For my powerpoint-style school project, I decided to do canopic jars. I learned about them from a video game called Hexen II, which made me seriously consider changing the topic of my report on why video games are basically homework and why we should all play video games like Hexen II in school all day long.
Horus's first son, alphabetically, is Duamutef, whose name in the ancient tongue means roughly "He who adores his mother" according to at least five websites. His mother was Isis, which stands for the Islamic State of Iraq and Syria. Duamutef is depicted as a mummy with the head of a jackal. Importantly, in ancient Egyptian funerary rites, Duamutef is also the name of the canopic jar containing the stomach and small intestines of a mummy. The lid of the jar is a depiction of a jackal's head. The jar usually has some kind of heiroglyphics, which probably amount to a spell or something cool like that.
FAQ about Duamutef:
Q. Why does Duamutef have the head of a jackal?
In Egyptian religion, the jackal, like the cat, crocodile, scarab, scorpion, baboon, falcon, human, ibis, and hippopotamus, is revered. Most cultures associate animals with what appear to be random and incongruous qualities, such as dogs with loyalty, despite that the most loyal dog I've ever known bit me far more often than the least loyal human. In Egypt the jackal was associated with the quality of loving its mother, and my guess is that a jackal does not leave its mother's den until its mother starts biting it, which occurs around age thirty.
Q. Why does Duamutef have to protect the stomach and small intestines of mummies?
A. Ancient Egyptian views of anatomy varied greatly from our modern antibiotic-resistant understandings: it's commonly known that they believed the brain was nothing more than the origin of mucus, even though it's not. It's uncommonly known that they believed the stomach and intestines were a single organ, which is why they didn't jar the small intestines with the large intestines, which is what I'll tell them to do if I ever meet a professor who lets me use his time machine.
Not to be confused with the popular emotion, the god Hapy is the second son of Horus. His mother is either Isis or Serket; what can be gleaned from genetic information is slight. The lid of the Hapy canopic jar is a baboon's head, which also happens to be the head Hapy the god carries upon his neck. In the jar under his jurisdiction the lungs of the deceased are kept.
FAQ about Hapy
Q. Why does Hapy have the head of a babboon?
A. The question might be more fruitfully asked, why does Hapy have the head of a hamadryas baboon, the northernmost of the babboons? Hapy once had the head of a human being, but it was altered due to a curse by the goddess who was simultaneously his mother, wife, and sister, Serkhet, I think? It is difficult to put a curse on someone like that because you need to take into account how the heck certain words can effect a change in, among other things, bone-structure. If you ask me the very idea of a curse is absurd and confuses words with the things they reference. Like if I said, "My vengeance cannot come too soon / for now your head's of a babboon," the things I said would have to do the same thing as probably years and years of elective/abominable/impossible head surgery.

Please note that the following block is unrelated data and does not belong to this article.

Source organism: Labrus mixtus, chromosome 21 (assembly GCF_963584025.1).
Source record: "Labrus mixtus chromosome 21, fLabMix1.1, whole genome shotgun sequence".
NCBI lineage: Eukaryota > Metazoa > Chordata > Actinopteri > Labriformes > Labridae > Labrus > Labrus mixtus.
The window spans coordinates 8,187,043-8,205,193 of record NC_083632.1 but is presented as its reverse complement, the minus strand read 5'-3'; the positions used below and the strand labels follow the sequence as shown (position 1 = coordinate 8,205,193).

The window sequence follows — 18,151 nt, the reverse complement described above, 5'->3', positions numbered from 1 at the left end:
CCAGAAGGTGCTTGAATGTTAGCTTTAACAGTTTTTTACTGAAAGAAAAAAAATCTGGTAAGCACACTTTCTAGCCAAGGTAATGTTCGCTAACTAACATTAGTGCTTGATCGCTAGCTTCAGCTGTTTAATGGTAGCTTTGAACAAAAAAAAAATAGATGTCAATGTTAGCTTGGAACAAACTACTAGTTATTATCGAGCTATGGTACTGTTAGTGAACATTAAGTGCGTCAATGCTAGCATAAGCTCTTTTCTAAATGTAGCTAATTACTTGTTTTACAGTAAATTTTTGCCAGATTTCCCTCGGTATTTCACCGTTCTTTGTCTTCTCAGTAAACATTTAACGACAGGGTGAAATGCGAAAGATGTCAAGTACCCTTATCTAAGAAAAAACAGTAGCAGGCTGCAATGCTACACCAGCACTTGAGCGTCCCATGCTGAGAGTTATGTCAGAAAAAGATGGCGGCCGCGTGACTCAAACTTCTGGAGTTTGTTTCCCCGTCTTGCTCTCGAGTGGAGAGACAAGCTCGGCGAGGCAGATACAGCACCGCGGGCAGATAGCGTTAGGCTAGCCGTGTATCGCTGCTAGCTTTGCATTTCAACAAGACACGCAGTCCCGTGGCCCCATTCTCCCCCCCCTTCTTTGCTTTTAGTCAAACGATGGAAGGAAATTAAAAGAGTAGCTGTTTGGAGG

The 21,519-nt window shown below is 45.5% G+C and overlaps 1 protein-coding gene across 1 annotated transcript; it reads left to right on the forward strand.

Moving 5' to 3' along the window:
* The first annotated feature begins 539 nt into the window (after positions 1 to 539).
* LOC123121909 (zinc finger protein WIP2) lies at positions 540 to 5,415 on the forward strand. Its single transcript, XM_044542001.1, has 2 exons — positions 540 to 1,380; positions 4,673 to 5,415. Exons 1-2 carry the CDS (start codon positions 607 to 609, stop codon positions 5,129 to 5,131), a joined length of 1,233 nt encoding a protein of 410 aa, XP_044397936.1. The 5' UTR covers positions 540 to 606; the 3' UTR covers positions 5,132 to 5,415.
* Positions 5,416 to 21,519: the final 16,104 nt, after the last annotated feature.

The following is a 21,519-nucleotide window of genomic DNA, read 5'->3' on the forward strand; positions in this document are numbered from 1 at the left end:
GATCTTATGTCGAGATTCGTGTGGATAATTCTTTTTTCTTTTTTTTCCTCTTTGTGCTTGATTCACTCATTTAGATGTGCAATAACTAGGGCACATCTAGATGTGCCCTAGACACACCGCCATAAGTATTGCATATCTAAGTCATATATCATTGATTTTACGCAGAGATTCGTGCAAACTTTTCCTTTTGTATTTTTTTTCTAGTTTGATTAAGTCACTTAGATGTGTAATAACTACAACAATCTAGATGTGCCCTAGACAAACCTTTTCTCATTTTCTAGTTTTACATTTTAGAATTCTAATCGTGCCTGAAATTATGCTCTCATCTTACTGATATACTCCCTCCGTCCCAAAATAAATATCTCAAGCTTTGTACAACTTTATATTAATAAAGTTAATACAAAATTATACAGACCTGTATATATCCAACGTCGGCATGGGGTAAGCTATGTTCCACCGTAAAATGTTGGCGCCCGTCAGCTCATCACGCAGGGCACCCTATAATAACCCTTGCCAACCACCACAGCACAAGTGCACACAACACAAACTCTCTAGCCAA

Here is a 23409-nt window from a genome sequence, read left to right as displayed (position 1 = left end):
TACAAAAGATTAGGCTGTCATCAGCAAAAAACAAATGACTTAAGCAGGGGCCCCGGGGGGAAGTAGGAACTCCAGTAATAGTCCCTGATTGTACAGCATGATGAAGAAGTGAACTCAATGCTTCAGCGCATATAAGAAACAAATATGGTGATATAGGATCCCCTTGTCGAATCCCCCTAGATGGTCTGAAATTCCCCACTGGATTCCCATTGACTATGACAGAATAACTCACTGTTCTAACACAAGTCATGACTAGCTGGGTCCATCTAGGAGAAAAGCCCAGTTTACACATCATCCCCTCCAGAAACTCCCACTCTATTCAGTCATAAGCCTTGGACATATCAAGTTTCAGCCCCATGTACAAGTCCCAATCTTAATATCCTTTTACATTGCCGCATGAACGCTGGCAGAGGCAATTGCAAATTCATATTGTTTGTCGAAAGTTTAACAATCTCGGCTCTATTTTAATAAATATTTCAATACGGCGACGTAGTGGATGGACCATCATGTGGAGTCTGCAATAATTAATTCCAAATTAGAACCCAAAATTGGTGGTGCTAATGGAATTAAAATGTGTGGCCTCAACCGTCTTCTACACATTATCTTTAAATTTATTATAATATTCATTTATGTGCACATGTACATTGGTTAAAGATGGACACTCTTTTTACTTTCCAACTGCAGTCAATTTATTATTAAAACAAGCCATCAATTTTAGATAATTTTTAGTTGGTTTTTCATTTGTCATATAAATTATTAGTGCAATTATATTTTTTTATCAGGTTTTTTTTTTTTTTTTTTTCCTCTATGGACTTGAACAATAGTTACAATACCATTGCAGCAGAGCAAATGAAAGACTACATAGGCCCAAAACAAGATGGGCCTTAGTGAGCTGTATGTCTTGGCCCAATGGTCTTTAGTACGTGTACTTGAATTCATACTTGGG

Q. Why does Hapy have to protect the lungs of mummies?
A. The hamadryas (pronounce HIM - uh - LAY - uhz) babboon's call is perhaps so well known that it is the first thing anyone thinks of when Egypt comes to mind. "Cow-a-wow-oo" is how several of my primatologist friends have described it, though in Russian it is 'mung-mung-mung.' Without lungs there is no call, and that's all there is to it.
Imsety is the human-headed son of Horus. I don't know what his name means, but I am running out of steam plus am the summer school teacher's pet so I'll get an A all the same.
FAQ about Imsety
Q. Why does Imsety have the head of a human?
A. Because he's a human.
Q. Why does Imsety have to protect the livers of mummies?
A. Because humans are alive. And they're alive because they have livers. I mean, that's why they're called livers.
FAQ about Qebehsenuef
Q. Why does Qebehsenuef have the head of a falcon?
Q. Why does Qebehsenuef have to protect the large intestines of mummies?
FAQ about Ancient Egyptian Funerary Organ Removal In General:
Q. Why were the stomachs, intestines, lungs, and liver removed from mummies in the first place?
A. You could get the germ-zone explanation, which is that according to current surgeon general Everett Koop, the intestines and stomach are almost 90% bacteria, and that the lungs are full of a lifetime of the very sorts of respirable filth that bacteria inside of dead people like to chew.
Q. Who dares disturb my blissful sleep?